Hopkins senses God's presence even, or especially, in "the dappled things" — things mottled as well as uniform, crooked as well as straight, sweet as well as sour, blemished as well as beautiful, surprising as well as predictable, and, yes, in things painful as well as pleasurable. God does act in our imperfect, irregular, dappled world and in our frail personal lives, says Gingerich, "but not always in the ways most obvious to our blinkered vision." This became "excruciatingly clear," he notes, in Psalm 22 for this week, which centuries later Christians recounted hearing from the parched, cracked lips of Jesus who screamed, "My God, My God, why have you forsaken me? Why are you so far from saving me, so far from the words of my groaning?" (Psalm 22:1).

           In that horrendous cry of dereliction, though, in some mysterious way God was in Christ reconciling the dappled cosmos to himself. Thomas Aquinas (1224–1274) gave us the startling phrase “O felix culpa!” in reference to the fall of Adam. “O fortunate crime!” The fall of Adam as a blessing? Sin and evil, however radical and ugly, are the occasion for something far greater — the incarnation, life, death and resurrection of Jesus. God uses our sin, suffering, and even satan himself for his purposes of goodness, so that St. Augustine writes, “God judged it better to bring good out of evil, than to allow no evil to exist.”

           Some people look at our dappled world and see only blind chance. In this view humanity would seem to be an unimaginably lucky and glorious accident resulting from 15 billion years of random events, void of any transcendent meaning or purpose. Such genuinely consistent atheism, though, comes at a high cost. In his book Nothing To Be Frightened Of (2008), the British novelist and atheist Julian Barnes wonders whether he can honestly assign any meaning to his personal story given his disbelief in God. Does his life enjoy a genuine narrative? Or is it only a random sequence of events that ends with total extinction, such that any and all meaning-making is what he admits is pure "confabulation?"

           Others follow Hopkins and amidst the dappled shadows see God's action in human history. Christians have long found genuine comfort in this notion of God's providential care so well described by the Protestant reformer John Calvin (1509–1564):

(W)hen that light of divine providence has once shone upon a godly man [sic], he is then relieved and set free not only from the extreme anxiety and fear that were pressing him before, but from every care. For as he justly dreads fortune, so he fearlessly dares commit himself to God. His solace, I say, is to know that His heavenly Father so upholds all things in His power, so rules by His authority and will, so governs by His wisdom, that nothing can befall except He determine it....Whence, I pray you, do you have this never-failing assurance but from knowing that, when the world appears to be aimlessly tumbled about, the Lord is everywhere at work, and from trusting that His work will be for your welfare? In short, not to tarry any longer over this, if you pay attention, you will easily perceive that ignorance of providence is the ultimate of all miseries; the highest blessedness lies in the knowledge of it.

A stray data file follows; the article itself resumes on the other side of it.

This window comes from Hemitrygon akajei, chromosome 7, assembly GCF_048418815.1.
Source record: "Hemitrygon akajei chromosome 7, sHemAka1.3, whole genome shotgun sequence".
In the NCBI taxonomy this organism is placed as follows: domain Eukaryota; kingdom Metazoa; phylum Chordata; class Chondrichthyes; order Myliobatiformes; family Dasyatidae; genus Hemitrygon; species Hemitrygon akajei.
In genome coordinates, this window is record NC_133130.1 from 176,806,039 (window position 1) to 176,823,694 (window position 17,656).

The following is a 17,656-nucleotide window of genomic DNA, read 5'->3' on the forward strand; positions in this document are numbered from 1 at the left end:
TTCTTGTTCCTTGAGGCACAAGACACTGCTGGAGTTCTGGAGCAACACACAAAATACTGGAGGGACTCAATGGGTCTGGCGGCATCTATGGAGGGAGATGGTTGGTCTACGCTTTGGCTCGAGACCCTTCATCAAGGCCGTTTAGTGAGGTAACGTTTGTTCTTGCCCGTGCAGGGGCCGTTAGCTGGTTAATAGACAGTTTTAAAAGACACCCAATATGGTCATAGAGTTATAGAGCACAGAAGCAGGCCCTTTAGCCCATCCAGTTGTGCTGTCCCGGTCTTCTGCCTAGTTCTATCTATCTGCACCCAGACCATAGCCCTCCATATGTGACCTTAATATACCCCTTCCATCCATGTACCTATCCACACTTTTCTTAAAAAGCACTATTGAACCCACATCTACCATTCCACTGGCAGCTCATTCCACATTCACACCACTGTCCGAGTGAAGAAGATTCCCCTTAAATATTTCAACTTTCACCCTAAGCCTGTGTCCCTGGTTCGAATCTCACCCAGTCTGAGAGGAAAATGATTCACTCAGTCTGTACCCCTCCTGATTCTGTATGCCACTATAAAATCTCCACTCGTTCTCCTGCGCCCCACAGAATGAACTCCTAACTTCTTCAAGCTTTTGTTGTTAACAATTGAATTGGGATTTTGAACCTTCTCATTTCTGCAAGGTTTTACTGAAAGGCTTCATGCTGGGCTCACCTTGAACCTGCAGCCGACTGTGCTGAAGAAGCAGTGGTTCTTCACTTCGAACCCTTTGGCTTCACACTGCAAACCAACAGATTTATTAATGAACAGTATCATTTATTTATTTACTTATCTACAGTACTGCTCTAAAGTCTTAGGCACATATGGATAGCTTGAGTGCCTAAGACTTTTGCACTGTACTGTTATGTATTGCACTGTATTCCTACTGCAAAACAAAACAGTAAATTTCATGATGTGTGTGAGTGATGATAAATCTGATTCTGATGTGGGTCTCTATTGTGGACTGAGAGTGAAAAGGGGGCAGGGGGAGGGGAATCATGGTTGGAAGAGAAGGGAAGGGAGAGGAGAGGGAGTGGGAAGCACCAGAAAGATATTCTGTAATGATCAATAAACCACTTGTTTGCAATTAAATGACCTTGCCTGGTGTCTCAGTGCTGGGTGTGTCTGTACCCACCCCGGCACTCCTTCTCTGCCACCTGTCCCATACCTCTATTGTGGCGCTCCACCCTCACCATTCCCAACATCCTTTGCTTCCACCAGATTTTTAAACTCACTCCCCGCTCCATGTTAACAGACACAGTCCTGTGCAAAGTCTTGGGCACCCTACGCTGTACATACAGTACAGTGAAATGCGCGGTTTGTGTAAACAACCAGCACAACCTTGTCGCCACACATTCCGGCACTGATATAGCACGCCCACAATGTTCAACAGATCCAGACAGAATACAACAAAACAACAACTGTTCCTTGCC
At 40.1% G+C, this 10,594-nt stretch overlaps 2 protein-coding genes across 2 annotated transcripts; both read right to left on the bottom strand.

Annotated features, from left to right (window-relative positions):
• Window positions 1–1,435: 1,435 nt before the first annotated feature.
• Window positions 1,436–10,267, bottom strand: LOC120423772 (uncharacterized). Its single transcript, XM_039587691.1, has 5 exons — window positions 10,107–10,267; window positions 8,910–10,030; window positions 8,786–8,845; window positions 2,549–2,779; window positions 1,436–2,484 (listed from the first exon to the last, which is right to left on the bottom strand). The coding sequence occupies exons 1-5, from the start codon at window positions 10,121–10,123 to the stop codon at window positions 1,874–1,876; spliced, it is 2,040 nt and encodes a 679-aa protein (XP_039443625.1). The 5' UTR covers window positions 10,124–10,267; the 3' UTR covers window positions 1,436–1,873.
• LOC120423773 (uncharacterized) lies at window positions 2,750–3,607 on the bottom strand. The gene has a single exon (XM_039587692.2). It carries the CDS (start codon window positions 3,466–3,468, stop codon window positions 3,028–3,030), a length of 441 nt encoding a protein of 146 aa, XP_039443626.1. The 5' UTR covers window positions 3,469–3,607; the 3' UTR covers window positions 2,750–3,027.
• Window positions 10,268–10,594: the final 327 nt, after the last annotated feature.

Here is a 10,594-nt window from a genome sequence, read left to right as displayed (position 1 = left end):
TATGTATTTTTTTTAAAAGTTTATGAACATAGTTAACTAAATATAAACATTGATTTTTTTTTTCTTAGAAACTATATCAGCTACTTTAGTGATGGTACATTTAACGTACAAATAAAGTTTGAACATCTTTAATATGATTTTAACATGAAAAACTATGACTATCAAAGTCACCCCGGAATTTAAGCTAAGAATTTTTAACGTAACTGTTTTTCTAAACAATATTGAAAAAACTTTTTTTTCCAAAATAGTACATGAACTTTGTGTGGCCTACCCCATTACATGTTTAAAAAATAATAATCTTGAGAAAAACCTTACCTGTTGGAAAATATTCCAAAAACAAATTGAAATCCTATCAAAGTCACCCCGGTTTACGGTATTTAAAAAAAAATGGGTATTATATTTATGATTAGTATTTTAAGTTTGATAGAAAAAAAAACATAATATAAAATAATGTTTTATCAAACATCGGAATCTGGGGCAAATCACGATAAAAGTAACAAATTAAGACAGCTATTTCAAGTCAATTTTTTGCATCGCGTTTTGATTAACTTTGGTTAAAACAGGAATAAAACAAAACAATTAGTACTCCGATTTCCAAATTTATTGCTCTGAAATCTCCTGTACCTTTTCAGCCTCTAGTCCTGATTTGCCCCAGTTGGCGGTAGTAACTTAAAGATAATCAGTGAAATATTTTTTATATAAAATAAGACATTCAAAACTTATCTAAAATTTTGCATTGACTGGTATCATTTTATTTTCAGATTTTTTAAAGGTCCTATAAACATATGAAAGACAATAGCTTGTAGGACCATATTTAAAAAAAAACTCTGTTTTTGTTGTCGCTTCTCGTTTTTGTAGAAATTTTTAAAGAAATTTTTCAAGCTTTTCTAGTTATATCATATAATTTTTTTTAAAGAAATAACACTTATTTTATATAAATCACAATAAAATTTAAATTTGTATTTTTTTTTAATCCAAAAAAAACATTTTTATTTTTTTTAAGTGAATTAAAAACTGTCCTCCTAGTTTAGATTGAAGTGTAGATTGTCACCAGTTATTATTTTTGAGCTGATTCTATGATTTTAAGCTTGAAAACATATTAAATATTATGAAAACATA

God, as believers like Gingerich, Collins, Hopkins and Calvin understand him, is not merely a Cosmic Other who flung the stars into space. He's not a what but a who, a someone and not merely a something, a personal redeemer who loves us in what the Jewish philosopher Martin Buber called an I-Thou relationship.

           The New Testament reading this week reminds us that in Jesus "we do not have a high priest who is unable to sympathize with our weaknesses, but we have one who has been tempted and tried in every way, just as we are — yet was without sin. Let us then approach the throne of grace with confidence, so that we may receive mercy and find grace to help us in our time of need" (Hebrews 4:15–16).

For further reflection

* What might the French Nobel laureate André Gide (1869–1951) mean when he writes, "Joy is rarer, more difficult, and more beautiful than sadness. Once you make this all-important discovery, you must embrace joy as a moral obligation."
*
Consider Juliana of Norwich (14th century): "The greatest honor we can give Almighty God is to live gladly because of the knowledge of his love."
*
Have you ever sensed the providence of God in "dappled things?"
* What is the ultimate message of the book of Job?
* Habakkuk 1:1–4:

How long, O Lord, must I call for help,
     but you do not listen?
Or cry out to you, "Violence!"
     but you do not save?
Why do you make me look at injustice?
     Why do you tolerate wrong?
Destruction and violence are before me;
     there is strife, and conflict abounds.
Therefore the law is paralyzed,
     and justice never prevails.
The wicked hem in the righteous,
     so that justice is perverted.